'Suit for recovery of loan maintainable by registered money-lenders only :- A money-lender shall not be entitled to institute a suit for the recovery of a loan advanced by him after the date on which this section comes into force unless he was registered under this Act at the time when such loan was advanced : Provided that a money-lender shall be entitled to institute a suit to recover a loan advanced by him at any time in the course of two years after the date on which the section comes into force, if he is granted a certificate of registration under section 5 at any time before the expiration of the said years.'
7. Section 9 provides for the maximum rates at which interest may be decreed. Various other sections deal with other matters which the legislature thought fit to provide for in order to achieve the object of the Act which, according to the preamble, is to regulate money- lending transactions and to grant relief to debtors in the State of Orissa.
8. Rule 1, clause (c), of the Orissa Money-Lenders Rules, 1939, defines 'maximum capital' to mean the highest total amount of the capital sums which may remain invested in a money-lending business on any day during the period of the registration certificate. Rule 3, Clause (iii), requires every application for the registration of a money-lender to mention the maximum capital for which the certificate is wanted. Rule 4 lays down the registration fees payable and fixes the fees according to the maximum capital in respect of which an application for such certificate is made. Rule 5 provides that registration certificate would be in Form III and that during the currency of a registration certificate application may be made for a registration certificate of a higher denomination and the provisions of Rules 3 to 5 shall, as far as may be, apply to it, credit being given to the registration fee already paid by the applicant.
9. The question for decision in this case is practically the same as came up for decision before this Court in Sant Saranlal v. Parsuram Sahu : 1SCR335 judgment in which has been delivered today. The relevant provisions of the Bihar Money-Lenders Act, 1938 and the Bihar Money-Lenders (Regulation of Transactions) Act, 1938 are practically similar to the relevant provisions of the Orissa Act mentioned above. What we have said in that case appropriately covers the contentions of the parties in this case. We do not therefore consider it necessary to repeat the discussion of the various contentions in this case.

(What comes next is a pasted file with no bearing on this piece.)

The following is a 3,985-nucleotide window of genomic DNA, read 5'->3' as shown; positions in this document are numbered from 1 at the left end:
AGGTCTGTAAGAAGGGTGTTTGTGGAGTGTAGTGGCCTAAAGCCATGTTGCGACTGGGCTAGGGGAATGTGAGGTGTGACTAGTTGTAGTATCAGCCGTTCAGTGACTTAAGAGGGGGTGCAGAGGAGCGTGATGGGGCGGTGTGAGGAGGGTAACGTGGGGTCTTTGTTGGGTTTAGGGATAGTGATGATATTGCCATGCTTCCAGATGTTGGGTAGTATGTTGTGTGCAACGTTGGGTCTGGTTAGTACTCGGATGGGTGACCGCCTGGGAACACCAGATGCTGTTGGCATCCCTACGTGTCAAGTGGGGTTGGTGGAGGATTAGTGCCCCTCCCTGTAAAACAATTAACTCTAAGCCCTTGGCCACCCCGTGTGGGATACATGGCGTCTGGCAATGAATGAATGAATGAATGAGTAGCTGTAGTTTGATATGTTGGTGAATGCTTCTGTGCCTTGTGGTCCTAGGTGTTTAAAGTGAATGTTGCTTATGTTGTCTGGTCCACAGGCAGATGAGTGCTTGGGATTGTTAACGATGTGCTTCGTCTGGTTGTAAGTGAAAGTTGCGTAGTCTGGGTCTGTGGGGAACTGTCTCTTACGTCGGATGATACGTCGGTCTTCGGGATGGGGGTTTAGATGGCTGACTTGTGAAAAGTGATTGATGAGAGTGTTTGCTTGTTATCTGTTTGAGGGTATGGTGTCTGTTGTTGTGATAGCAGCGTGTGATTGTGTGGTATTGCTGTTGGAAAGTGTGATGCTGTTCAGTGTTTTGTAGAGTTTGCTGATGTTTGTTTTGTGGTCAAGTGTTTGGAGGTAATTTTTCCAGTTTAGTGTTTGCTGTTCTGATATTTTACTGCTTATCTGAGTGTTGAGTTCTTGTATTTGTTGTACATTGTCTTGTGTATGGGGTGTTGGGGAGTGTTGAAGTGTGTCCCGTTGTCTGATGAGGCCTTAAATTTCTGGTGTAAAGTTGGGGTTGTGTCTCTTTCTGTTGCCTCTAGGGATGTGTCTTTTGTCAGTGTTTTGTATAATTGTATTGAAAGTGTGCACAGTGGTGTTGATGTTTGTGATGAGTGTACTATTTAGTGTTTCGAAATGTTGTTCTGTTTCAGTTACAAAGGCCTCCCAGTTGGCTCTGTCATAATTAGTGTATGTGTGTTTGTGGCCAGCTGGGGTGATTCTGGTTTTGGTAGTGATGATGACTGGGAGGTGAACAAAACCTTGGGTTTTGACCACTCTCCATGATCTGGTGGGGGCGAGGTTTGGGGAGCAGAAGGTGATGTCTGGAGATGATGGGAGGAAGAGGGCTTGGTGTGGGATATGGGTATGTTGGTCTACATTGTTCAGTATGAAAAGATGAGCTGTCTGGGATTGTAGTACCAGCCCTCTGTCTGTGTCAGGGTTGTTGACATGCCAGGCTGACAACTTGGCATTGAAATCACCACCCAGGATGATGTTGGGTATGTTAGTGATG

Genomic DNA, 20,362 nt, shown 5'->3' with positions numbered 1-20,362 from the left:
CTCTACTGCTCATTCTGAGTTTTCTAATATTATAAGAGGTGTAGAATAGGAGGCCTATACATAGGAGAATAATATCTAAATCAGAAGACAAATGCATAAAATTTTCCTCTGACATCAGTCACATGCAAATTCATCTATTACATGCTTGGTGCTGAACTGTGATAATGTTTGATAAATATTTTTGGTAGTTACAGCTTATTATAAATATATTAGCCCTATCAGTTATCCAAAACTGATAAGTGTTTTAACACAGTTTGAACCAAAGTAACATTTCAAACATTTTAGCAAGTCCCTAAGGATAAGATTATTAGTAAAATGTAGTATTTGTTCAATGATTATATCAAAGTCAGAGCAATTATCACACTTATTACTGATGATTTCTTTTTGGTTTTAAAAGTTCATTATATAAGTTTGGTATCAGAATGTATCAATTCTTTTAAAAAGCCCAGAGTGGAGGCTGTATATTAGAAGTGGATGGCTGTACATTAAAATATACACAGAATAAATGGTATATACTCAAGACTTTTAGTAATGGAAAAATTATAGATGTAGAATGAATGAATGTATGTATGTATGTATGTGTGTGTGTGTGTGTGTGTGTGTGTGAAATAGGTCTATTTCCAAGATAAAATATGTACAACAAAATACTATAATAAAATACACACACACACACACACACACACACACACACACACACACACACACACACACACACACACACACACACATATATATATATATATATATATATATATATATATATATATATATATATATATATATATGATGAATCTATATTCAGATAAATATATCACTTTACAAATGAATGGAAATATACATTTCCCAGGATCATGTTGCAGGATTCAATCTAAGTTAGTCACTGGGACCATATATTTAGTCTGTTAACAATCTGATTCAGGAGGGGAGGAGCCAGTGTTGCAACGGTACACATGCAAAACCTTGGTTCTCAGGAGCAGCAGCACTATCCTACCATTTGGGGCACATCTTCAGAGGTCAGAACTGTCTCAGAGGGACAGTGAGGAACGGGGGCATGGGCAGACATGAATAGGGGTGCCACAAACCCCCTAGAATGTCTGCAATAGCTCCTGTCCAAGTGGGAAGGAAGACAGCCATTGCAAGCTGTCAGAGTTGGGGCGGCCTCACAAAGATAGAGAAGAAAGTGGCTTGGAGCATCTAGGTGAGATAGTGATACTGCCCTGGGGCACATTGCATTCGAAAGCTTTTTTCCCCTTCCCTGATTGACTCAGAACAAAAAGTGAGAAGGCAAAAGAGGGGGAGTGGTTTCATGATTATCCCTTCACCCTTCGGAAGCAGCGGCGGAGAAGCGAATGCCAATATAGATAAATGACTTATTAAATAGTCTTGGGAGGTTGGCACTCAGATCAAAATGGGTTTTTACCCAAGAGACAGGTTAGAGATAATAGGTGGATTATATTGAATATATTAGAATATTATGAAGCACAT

10. We hold that in the absence of any specific provision in the Act in this case providing for the fixing of the maximum capital which a money-lender can invest in money-lending business, it was not open to the State Government to frame a rule in that regard and that the rules framed by it about mentioning, in the application, the maximum capital for which the registration certificate was wanted and the mention in the certificate of the amount of the maximum capital for which the certificate is granted, do not lead to the conclusion that the registration of the money-lender will become void if he exceeds the limit of the maximum capital laid down in the registration certificate.
11. We do not consider it necessary now to decide the other point raised with respect to the retrospective operation of the registration certificates of higher denomination obtained during the currency of a registration certificate.
12. We accordingly allow the appeal, set aside the decree of the Court below and restore the decree of the trial Court. We direct the respondents to pay the costs of the appellant in the High Court and this Court.
13. Appeal allowed.